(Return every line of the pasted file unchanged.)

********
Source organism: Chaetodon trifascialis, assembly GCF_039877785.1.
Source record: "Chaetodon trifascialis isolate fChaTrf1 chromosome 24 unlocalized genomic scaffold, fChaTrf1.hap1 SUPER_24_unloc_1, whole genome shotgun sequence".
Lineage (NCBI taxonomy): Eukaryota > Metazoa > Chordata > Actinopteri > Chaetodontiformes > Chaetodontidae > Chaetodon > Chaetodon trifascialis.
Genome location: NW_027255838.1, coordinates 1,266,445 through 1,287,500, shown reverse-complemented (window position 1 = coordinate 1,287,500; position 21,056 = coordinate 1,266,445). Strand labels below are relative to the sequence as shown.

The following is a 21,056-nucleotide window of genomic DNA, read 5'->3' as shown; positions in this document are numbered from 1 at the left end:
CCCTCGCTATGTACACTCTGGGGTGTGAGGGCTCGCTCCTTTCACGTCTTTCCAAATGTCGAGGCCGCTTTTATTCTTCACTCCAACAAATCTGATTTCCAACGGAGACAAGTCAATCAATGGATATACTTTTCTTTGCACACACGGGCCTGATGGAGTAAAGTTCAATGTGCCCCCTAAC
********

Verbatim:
Source organism: Chaetodon trifascialis, assembly GCF_039877785.1.
Source record: "Chaetodon trifascialis isolate fChaTrf1 chromosome 24 unlocalized genomic scaffold, fChaTrf1.hap1 SUPER_24_unloc_1, whole genome shotgun sequence".
Lineage (NCBI taxonomy): Eukaryota > Metazoa > Chordata > Actinopteri > Chaetodontiformes > Chaetodontidae > Chaetodon > Chaetodon trifascialis.
Genome location: NW_027255838.1, coordinates 1,266,445 through 1,287,500, shown reverse-complemented (window position 1 = coordinate 1,287,500; position 21,056 = coordinate 1,266,445). Strand labels below are relative to the sequence as shown.

The following is a 21,056-nucleotide window of genomic DNA, read 5'->3' as shown; positions in this document are numbered from 1 at the left end:
CCCTCGCTATGTACACTCTGGGGTGTGAGGGCTCGCTCCTTTCACGTCTTTCCAAATGTCGAGGCCGCTTTTATTCTTCACTCCAACAAATCTGATTTCCAACGGAGACAAGTCAATCAATGGATATACTTTTCTTTGCACACACGGGCCTGATGGAGTAAAGTTCAATGTGCCCCCTAAC